Canada’s Telesat takes on Musk and Bezos in space race to provide fast broadband
By Steve Scherer
OTTAWA (Reuters) – Canada’s Telesat is racing to launch a low-earth-orbit (LEO) satellite constellation to provide high-speed global broadband from space, pitting the satellite communications firm founded in 1969 against two trailblazing billionaires, Elon Musk and Jeff Bezos.
Musk, the Tesla Inc CEO who was only a year old when Telesat launched its first satellite, is putting the so-called Starlink LEO into orbit with his company SpaceX, and Amazon.com Inc, which Bezos founded, is planning a LEO called Project Kuiper. Bezos also owns Blue Origin, which builds rockets.
Despite the competition, Dan Goldberg, Telesat’s chief executive officer, voices confidence when he calls Telesat’s LEO constellation “the Holy Grail” for his shareholders – “a sustainable competitive advantage in global broadband delivery.”
Telesat’s LEO has a much lighter price tag than SpaceX and Amazon’s, and the company has been in satellite services decades longer. In addition, instead of focusing on the consumer market like SpaceX and Amazon, Telesat seeks deep-pocketed business clients.
Goldberg said he was literally losing sleep six years ago when he realized the company’s business model was in peril as Netflix and video streaming took off and fiber optics guaranteed lightning-fast internet connectivity.
Telesat’s 15 geostationary (GEO) satellites provide services mainly to TV broadcasters, internet service providers and government networks, all of whom were growing increasingly worried about the latency, or time delay, of bouncing signals off orbiters more than 35,000 km (22,200 miles) above earth.
Then in 2015 on a flight home from a Paris industry conference where latency was a constant theme, Goldberg wrote down his initial ideas for a LEO constellation on an Air Canada napkin.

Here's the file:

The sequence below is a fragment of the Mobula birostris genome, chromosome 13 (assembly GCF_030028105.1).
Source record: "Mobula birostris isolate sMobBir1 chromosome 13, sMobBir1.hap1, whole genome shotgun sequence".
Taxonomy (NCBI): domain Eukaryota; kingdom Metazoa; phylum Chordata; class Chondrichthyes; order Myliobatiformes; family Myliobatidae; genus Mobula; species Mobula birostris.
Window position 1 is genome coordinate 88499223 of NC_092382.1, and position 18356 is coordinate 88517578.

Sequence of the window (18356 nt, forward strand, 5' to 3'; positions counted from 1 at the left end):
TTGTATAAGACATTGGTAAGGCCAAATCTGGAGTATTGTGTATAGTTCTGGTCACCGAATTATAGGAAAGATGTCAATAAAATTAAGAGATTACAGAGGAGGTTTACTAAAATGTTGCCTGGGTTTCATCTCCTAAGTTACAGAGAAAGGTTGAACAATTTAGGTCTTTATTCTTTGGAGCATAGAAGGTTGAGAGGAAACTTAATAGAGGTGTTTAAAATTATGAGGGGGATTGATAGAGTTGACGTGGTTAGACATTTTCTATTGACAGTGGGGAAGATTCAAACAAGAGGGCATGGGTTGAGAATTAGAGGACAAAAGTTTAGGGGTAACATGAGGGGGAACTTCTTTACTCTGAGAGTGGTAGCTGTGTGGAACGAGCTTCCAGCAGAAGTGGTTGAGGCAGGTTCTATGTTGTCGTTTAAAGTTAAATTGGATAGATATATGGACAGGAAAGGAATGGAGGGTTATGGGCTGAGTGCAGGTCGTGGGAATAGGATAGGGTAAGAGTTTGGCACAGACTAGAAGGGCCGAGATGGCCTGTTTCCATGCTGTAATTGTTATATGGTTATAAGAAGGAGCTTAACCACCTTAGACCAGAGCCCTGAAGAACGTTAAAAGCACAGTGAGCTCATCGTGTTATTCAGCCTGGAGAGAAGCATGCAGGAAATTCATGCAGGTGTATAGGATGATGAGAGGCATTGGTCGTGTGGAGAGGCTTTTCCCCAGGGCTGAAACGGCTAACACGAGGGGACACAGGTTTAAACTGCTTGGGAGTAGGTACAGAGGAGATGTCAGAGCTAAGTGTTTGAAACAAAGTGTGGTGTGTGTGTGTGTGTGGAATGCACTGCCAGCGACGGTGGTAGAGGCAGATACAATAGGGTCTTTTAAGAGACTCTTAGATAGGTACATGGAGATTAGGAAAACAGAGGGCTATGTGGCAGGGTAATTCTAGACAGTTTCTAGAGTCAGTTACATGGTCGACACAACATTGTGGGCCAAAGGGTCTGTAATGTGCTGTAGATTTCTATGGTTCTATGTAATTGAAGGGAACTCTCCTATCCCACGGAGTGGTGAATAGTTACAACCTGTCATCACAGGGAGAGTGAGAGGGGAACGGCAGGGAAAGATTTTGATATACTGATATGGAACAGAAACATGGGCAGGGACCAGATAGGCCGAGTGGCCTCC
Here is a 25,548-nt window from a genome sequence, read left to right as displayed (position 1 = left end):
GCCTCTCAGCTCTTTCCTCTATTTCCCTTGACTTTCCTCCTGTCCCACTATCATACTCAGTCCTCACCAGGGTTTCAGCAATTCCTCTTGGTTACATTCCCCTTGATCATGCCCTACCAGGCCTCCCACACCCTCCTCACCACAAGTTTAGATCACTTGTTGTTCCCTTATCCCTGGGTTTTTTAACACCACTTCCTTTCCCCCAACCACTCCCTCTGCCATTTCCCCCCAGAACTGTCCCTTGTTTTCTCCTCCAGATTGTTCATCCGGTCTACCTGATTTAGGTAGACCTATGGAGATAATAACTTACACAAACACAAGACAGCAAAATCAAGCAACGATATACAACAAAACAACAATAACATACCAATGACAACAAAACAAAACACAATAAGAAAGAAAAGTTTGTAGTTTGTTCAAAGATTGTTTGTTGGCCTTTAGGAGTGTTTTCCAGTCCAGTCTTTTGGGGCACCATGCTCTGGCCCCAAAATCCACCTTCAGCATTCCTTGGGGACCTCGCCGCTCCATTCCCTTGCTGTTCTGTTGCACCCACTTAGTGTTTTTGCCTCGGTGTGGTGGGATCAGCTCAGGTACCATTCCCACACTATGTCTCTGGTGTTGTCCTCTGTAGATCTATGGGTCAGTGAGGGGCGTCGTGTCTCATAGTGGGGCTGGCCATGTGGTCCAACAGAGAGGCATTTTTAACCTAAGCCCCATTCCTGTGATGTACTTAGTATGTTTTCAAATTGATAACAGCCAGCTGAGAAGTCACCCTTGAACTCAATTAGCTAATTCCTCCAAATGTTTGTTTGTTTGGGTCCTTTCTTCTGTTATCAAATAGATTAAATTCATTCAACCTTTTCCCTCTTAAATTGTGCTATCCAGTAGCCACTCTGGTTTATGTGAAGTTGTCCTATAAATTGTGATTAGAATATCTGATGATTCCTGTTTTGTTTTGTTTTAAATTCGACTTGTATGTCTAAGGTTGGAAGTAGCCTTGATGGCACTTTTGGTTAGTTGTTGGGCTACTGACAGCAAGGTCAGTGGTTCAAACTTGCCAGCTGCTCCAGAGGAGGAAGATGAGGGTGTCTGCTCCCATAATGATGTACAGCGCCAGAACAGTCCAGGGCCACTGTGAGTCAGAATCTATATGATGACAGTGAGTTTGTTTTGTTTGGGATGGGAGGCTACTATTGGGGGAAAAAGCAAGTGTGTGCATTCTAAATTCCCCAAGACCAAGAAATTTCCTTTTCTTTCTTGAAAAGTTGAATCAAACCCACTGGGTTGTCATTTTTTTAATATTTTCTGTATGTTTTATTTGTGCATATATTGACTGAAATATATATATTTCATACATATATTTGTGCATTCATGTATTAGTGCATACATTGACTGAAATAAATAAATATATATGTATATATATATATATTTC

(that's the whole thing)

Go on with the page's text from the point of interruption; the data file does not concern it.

Those ideas eventually led to Telesat’s LEO constellation, dubbed Lightspeed, which will orbit about 35 times closer to earth than GEO satellites, and will provide internet connectivity at a speed akin to fiber optics.
Telesat’s first launch is planned in early 2023, while there are already some 1,200 of Musk’s Starlink satellites in orbit.
“Starlink is going to be in service much sooner … and that gives SpaceX the opportunity to win customers,” said Caleb Henry, a senior analyst at Quilty Analytics.
Starlink’s “first mover” advantage is at most 24 months and “no one’s going to lock this whole market up in that amount of time,” Goldberg said.
Telesat in 2019 signed a launch deal with Bezos’ aerospace company Blue Origin. Discussions are ongoing with three others, said David Wendling, Telesat’s chief technical officer.
They are Japan’s Mitsubishi Heavy Industries Ltd, Europe’s ArianeGroup , and Musk’s SpaceX, which launches the Starlink satellites. Wendling said a decision would be taken in a matter of months.
Telesat aims to launch its first batch of 298 satellites being built by Thales Alenia Space in early 2023, with partial service in higher latitudes later that same year, and full global service in 2024.
The Lightspeed constellation is estimated to cost half as much as the $10 billion SpaceX and Amazon projects.
“We think we’re in the sweet spot,” Goldberg said. “When we look at some of these other constellations, we don’t get it.”
Analyst Henry said Telesat’s focus on business clients is the right one.
“You have two heavyweight players, SpaceX and Amazon, that are already pledging to spend $10 billion on satellite constellations optimized for the consumer market,” he said. “If Telesat can spend half that amount creating a high-performance system for businesses, then yeah, they stand to be very competitive.”
Telesat’s industry experience may also provide an edge.
“We’ve worked with many of these customers for decades … That’s going to give us a real advantage,” Goldberg said.
Telesat “is a satellite operator, has been a satellite operator, and has both the advantage of expertise and experience in that business,” said Carissa Christensen, chief executive officer of the research firm BryceTech, adding, however, that she sees only two to three LEO constellations surviving.